Theoretical and experimental results of an initial study of X-band swept frequency radar as a means of target discrimination for automotive radar are presented. A simple analytical model is used to demonstrate that the frequency dependence of radar returns from an object is related to the number and position of its scattering centers. Experimental measurements show that obstacles such as oil drums and road signs are simple targets comprising a single scattering center while automobiles are very complex targets having a large number of interacting scattering centers. Preceding this investigation, it was thought that the structural similarities of automobiles (bumpers, grills, etc. ) would produce common features in their respective frequency response measurements. However, the data has indicated that the scattering centers are associated with the fine structural details which make one type of automobile different from another. Also, the angle at which these scattering centers are illuminated determines the degree to which they contribute to the overall frequency response. Targets posing potentially serious hazards cannot be distinguished from those which do not.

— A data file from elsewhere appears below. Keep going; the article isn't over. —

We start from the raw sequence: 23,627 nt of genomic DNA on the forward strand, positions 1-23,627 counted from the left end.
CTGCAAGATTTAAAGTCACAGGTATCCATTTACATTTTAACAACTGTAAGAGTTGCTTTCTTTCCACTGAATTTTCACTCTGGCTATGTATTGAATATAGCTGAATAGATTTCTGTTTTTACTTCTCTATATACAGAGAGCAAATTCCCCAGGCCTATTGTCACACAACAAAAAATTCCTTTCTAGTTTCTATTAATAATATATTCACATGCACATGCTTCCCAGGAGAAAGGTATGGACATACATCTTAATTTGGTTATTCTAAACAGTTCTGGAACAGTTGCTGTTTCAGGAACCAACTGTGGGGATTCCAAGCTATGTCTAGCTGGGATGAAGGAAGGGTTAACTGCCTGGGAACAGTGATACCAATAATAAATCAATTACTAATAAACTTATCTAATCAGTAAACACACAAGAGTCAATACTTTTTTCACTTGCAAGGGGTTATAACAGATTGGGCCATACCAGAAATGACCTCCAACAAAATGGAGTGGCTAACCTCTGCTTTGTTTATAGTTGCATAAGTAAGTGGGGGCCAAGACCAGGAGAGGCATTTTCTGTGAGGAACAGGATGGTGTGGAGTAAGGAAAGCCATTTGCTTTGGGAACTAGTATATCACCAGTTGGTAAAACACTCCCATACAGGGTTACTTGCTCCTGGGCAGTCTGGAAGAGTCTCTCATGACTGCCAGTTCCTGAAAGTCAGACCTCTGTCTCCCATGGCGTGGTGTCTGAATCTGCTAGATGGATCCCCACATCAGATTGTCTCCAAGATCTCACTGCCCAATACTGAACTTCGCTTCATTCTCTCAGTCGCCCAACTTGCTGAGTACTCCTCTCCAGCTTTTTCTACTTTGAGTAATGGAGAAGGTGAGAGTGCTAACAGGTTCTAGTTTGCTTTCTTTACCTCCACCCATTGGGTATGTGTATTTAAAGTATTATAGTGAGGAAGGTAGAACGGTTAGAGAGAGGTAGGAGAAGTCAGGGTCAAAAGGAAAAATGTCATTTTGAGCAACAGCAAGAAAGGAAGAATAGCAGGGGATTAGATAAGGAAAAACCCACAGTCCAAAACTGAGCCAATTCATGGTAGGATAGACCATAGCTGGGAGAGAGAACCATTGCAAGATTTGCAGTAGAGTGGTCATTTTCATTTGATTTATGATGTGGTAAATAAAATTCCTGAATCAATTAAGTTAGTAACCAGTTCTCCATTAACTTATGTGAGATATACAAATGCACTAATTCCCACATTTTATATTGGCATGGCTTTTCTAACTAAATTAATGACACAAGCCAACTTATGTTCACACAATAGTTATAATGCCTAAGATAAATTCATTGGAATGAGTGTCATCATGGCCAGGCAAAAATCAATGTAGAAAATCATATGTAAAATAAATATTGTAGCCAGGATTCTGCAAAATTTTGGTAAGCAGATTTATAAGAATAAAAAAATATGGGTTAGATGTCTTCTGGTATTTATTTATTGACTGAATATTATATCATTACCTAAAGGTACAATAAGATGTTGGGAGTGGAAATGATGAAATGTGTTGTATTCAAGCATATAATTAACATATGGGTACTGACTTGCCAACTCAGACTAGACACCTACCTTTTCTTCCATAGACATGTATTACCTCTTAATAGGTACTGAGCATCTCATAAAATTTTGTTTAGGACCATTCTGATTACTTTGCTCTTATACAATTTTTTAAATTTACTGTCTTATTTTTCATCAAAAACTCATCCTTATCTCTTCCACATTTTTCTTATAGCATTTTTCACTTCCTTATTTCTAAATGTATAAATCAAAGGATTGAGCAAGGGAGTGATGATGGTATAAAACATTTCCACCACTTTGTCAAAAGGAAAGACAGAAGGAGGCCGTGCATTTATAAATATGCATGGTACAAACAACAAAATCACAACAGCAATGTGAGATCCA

• Supplemental Notes:
    • This paper was presented at the SAE Meeting, Febuary 27-March 3, 1978.
  • Corporate Authors:

    Society of Automotive Engineers (SAE)

    400 Commonwealth Drive
    Warrendale, PA  United States  15096
  • Authors:
    • Funke, J L
  • Publication Date: 1978-3

Media Info

  • Pagination: 12 p.

Subject/Index Terms

Filing Info

  • Accession Number: 00178110
  • Record Type: Publication
  • Source Agency: Engineering Index
  • Report/Paper Numbers: SAE 780261 Preprint
  • Files: TRIS
  • Created Date: Sep 14 1978 12:00AM